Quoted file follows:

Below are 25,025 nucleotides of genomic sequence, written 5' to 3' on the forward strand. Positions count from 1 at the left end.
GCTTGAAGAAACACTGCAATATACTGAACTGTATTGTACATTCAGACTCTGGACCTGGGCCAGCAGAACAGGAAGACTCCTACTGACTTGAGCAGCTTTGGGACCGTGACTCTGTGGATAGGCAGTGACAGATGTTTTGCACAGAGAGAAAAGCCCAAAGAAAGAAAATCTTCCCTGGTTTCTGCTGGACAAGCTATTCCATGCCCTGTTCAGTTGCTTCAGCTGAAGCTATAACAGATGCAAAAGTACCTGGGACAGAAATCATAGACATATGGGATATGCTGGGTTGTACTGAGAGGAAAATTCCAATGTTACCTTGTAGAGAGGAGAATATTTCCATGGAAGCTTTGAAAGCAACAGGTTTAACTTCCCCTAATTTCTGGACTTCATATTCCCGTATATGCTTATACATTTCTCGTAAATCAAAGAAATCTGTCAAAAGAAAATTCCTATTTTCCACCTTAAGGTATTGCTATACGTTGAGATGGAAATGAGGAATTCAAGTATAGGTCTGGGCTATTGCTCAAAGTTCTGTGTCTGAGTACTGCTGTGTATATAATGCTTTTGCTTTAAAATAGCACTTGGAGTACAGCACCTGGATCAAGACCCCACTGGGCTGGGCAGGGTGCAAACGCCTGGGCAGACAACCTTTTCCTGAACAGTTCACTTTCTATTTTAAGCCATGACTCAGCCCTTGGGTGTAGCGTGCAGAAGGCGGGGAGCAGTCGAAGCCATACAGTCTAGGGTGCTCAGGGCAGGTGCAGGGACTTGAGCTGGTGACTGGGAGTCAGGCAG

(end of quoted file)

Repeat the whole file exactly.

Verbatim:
Below are 25,025 nucleotides of genomic sequence, written 5' to 3' on the forward strand. Positions count from 1 at the left end.
GCTTGAAGAAACACTGCAATATACTGAACTGTATTGTACATTCAGACTCTGGACCTGGGCCAGCAGAACAGGAAGACTCCTACTGACTTGAGCAGCTTTGGGACCGTGACTCTGTGGATAGGCAGTGACAGATGTTTTGCACAGAGAGAAAAGCCCAAAGAAAGAAAATCTTCCCTGGTTTCTGCTGGACAAGCTATTCCATGCCCTGTTCAGTTGCTTCAGCTGAAGCTATAACAGATGCAAAAGTACCTGGGACAGAAATCATAGACATATGGGATATGCTGGGTTGTACTGAGAGGAAAATTCCAATGTTACCTTGTAGAGAGGAGAATATTTCCATGGAAGCTTTGAAAGCAACAGGTTTAACTTCCCCTAATTTCTGGACTTCATATTCCCGTATATGCTTATACATTTCTCGTAAATCAAAGAAATCTGTCAAAAGAAAATTCCTATTTTCCACCTTAAGGTATTGCTATACGTTGAGATGGAAATGAGGAATTCAAGTATAGGTCTGGGCTATTGCTCAAAGTTCTGTGTCTGAGTACTGCTGTGTATATAATGCTTTTGCTTTAAAATAGCACTTGGAGTACAGCACCTGGATCAAGACCCCACTGGGCTGGGCAGGGTGCAAACGCCTGGGCAGACAACCTTTTCCTGAACAGTTCACTTTCTATTTTAAGCCATGACTCAGCCCTTGGGTGTAGCGTGCAGAAGGCGGGGAGCAGTCGAAGCCATACAGTCTAGGGTGCTCAGGGCAGGTGCAGGGACTTGAGCTGGTGACTGGGAGTCAGGCAG